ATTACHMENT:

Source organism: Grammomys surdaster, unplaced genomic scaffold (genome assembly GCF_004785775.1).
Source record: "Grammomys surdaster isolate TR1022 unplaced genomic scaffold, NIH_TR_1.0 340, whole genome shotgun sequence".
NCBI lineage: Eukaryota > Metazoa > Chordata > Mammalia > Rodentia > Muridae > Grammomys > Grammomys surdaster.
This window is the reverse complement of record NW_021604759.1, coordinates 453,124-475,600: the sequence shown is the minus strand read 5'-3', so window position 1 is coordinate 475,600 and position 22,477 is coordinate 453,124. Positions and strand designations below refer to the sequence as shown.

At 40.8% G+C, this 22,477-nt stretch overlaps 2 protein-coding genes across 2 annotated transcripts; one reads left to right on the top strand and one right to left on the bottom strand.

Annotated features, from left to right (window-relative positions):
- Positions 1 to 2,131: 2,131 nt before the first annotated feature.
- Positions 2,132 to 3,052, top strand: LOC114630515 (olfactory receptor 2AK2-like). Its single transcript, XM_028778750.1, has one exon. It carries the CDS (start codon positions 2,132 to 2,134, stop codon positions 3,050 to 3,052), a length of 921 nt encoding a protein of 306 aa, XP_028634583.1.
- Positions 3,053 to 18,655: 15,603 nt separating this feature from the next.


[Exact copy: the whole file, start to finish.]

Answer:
Source organism: Grammomys surdaster, unplaced genomic scaffold (genome assembly GCF_004785775.1).
Source record: "Grammomys surdaster isolate TR1022 unplaced genomic scaffold, NIH_TR_1.0 340, whole genome shotgun sequence".
NCBI lineage: Eukaryota > Metazoa > Chordata > Mammalia > Rodentia > Muridae > Grammomys > Grammomys surdaster.
This window is the reverse complement of record NW_021604759.1, coordinates 453,124-475,600: the sequence shown is the minus strand read 5'-3', so window position 1 is coordinate 475,600 and position 22,477 is coordinate 453,124. Positions and strand designations below refer to the sequence as shown.

At 40.8% G+C, this 22,477-nt stretch overlaps 2 protein-coding genes across 2 annotated transcripts; one reads left to right on the top strand and one right to left on the bottom strand.

Annotated features, from left to right (window-relative positions):
- Positions 1 to 2,131: 2,131 nt before the first annotated feature.
- Positions 2,132 to 3,052, top strand: LOC114630515 (olfactory receptor 2AK2-like). Its single transcript, XM_028778750.1, has one exon. It carries the CDS (start codon positions 2,132 to 2,134, stop codon positions 3,050 to 3,052), a length of 921 nt encoding a protein of 306 aa, XP_028634583.1.
- Positions 3,053 to 18,655: 15,603 nt separating this feature from the next.